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Brexit has “hamstrung” Northern Ireland, with its unfettered access to Great Britain reduced and a fix potentially months away as business waits on the UK government to supply accurate data.
Senior economist at Ulster University’s Business School Esmond Birnie warned that costs in NI were rising “far more rapidly” than in the other three UK nations.
Left unchecked, this could price the region out of the UK, he said.
“We’ve no official quarterly data for Northern Ireland, but we’ve Ulster Bank’s purchasing index and case study evidence,” Mr Birnie told the Northern Ireland Affairs Committee.
“This is telling us that it is easier to trade with Europe, that prices for businesses in the region are increasing far more rapidly than for GB counterparts and that Brexit resulted in a reduction in our unfettered access to the UK, of which we are a part.”
GB access is pivotal for many businesses in Northern Ireland, which routinely imports some £10.4bn ($14.5bn) in goods, compared with £2.4bn of imports through the Republic of Ireland.
Concerns are growing that Brexit will substantially reduce the quality of life in Northern Ireland, with Mr Birnie noting that food is one of the sectors worst affected by new border controls, and increased business costs will likely translate into higher consumer prices.
“Margins for coping with higher grocery prices this side of the Irish Sea are much lower than for the other UK nations,” he said.
“And while the text of the agreement may suggest unfettered access remains, in the far more important practical sense, we are confronting the reality that it does not,” said Mr Birnie
Director for the UK Trade Policy Project at the European Centre for International Political Economy David Henig said there was presently a dearth of data – current GB-NI trade flows are based on data from 2018, “showing the lag” – and that the ability to assess, and therefore address, the problem would be reliant on “reliable trade flow figures”.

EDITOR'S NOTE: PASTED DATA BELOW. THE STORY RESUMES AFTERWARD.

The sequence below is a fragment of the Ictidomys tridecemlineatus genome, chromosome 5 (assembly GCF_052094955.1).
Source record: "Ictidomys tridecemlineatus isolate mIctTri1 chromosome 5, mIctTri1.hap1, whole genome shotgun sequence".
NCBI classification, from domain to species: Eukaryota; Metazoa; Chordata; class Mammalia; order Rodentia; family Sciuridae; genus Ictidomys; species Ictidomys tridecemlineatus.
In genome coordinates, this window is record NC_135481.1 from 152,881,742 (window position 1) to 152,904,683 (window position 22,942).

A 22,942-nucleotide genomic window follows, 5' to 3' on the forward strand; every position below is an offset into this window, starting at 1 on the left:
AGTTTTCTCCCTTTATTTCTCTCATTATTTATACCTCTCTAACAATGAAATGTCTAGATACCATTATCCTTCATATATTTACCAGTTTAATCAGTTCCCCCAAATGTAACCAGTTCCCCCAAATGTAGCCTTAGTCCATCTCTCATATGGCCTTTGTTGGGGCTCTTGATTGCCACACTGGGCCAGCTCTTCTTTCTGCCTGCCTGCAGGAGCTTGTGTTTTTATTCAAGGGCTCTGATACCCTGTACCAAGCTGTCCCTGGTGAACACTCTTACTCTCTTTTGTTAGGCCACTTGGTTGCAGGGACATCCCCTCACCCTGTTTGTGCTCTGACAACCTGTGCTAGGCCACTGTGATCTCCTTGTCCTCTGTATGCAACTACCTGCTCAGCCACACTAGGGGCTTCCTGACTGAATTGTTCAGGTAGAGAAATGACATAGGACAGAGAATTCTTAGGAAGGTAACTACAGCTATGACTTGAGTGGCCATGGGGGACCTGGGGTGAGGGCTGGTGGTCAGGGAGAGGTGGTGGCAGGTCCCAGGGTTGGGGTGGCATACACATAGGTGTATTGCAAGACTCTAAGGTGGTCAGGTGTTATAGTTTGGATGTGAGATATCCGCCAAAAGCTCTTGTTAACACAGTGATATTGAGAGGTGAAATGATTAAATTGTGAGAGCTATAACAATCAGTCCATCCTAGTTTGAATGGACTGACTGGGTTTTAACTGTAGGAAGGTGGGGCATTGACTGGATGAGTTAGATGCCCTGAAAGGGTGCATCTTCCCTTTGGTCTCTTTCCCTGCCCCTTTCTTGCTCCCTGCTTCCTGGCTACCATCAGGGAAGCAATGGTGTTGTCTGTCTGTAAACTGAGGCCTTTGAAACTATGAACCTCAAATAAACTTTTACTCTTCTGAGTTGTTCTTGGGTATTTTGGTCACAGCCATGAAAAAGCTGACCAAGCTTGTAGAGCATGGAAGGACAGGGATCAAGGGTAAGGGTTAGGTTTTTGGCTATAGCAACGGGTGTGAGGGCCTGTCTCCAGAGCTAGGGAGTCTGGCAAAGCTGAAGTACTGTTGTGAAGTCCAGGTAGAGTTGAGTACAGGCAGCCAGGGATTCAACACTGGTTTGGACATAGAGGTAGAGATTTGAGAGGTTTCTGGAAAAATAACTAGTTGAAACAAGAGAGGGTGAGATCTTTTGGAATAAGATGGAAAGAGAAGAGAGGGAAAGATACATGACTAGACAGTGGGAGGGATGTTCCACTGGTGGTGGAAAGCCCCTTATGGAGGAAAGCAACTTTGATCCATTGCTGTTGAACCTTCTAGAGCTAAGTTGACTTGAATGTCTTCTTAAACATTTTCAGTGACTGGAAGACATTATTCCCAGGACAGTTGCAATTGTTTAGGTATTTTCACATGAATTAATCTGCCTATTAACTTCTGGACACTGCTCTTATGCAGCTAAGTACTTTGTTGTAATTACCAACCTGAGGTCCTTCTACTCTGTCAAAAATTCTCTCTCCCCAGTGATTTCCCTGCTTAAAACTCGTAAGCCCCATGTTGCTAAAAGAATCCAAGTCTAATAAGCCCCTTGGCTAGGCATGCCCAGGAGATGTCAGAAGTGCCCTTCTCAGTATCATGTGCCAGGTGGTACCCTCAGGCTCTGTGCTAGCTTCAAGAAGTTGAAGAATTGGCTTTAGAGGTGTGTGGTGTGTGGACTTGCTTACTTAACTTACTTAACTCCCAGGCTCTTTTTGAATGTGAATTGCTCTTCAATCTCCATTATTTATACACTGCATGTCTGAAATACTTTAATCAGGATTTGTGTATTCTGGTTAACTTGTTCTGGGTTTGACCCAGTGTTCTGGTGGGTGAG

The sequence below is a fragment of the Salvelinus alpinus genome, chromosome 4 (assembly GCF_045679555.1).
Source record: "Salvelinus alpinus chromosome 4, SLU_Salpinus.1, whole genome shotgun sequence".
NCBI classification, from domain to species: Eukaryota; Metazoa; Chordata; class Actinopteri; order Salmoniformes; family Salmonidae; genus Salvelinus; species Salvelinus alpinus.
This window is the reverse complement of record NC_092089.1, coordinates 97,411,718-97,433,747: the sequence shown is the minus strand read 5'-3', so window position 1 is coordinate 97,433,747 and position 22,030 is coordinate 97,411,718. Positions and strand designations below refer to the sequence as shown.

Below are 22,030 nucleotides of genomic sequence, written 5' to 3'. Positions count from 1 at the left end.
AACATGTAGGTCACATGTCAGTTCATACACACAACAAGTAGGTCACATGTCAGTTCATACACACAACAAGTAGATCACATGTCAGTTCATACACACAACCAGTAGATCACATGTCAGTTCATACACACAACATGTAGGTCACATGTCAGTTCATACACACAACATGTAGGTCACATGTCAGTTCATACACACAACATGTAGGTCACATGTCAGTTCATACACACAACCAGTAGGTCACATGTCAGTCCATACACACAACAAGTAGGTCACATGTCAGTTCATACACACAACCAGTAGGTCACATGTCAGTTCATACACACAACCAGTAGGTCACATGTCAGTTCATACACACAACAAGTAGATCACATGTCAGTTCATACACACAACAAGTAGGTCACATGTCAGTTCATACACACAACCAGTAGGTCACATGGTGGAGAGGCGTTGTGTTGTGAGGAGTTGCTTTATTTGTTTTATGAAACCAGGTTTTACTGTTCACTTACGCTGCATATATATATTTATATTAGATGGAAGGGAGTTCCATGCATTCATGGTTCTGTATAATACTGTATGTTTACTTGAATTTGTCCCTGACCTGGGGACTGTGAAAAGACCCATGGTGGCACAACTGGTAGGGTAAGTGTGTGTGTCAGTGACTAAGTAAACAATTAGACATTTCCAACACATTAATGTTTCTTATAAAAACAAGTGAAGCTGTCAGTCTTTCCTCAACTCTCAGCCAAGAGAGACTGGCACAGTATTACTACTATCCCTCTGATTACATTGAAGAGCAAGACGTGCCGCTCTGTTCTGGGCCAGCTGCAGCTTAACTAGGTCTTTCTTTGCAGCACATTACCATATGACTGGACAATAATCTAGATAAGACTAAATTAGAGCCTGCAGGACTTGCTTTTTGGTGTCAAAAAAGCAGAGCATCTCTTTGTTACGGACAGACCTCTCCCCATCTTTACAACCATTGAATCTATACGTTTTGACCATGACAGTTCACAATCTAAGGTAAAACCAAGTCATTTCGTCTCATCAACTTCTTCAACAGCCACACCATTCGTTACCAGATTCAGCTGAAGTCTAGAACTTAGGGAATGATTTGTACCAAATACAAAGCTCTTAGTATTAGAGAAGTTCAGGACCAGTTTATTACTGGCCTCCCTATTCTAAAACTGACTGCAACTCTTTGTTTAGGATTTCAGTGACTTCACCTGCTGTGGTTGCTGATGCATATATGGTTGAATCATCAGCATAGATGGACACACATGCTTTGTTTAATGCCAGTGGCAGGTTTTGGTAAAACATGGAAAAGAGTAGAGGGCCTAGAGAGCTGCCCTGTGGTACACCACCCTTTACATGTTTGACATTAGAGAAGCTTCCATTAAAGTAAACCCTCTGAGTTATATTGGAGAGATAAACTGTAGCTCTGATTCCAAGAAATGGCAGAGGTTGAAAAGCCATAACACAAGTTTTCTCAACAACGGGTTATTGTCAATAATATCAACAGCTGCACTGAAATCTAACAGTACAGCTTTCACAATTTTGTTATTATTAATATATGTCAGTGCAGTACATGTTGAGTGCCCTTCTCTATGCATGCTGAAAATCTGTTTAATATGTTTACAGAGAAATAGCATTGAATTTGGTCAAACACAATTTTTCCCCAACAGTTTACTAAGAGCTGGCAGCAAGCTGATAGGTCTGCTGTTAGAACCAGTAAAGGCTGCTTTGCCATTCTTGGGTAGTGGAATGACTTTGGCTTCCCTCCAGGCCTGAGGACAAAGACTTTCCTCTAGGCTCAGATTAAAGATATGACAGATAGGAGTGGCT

“We must analyse the situation at the micro-level, which requires sufficient data, and, I don’t think we’ll have this until April… assuming the government is keeping any,” he said.
“For instance, we believe food and drink has been hardest hit, but this may just be appearance. There is a lot we need to see from government and demand to provide this data should be pushed back on them.”
Mr Birnie’s comments came as DUP leader Arlene Foster announced the launch of a legal challenge against the Northern Ireland Protocol. This will focus on the notion that new checks on goods moving into NI from GB were imposed without public consent.
Senior research fellow for the Centre of European Reform Sam Lowe agreed Brexit would hit the standard of living “across the UK”, but also sounded a more optimistic note. He suggested there would be some long-term costs associated with movements from the rest of the UK, but Northern Ireland had the opportunity to benefit from some advantages, “given its position”.
“This does not mean that these will be taken up, trading relationships are not the only reason a country may garner investment,” Mr Lowe told the committee.
“But I would hope that UK supply chains will reorient in response to Brexit, and that Northern Ireland will take up some of these advantages. Whether it does or not, this is something we will not know until much later this decade.”
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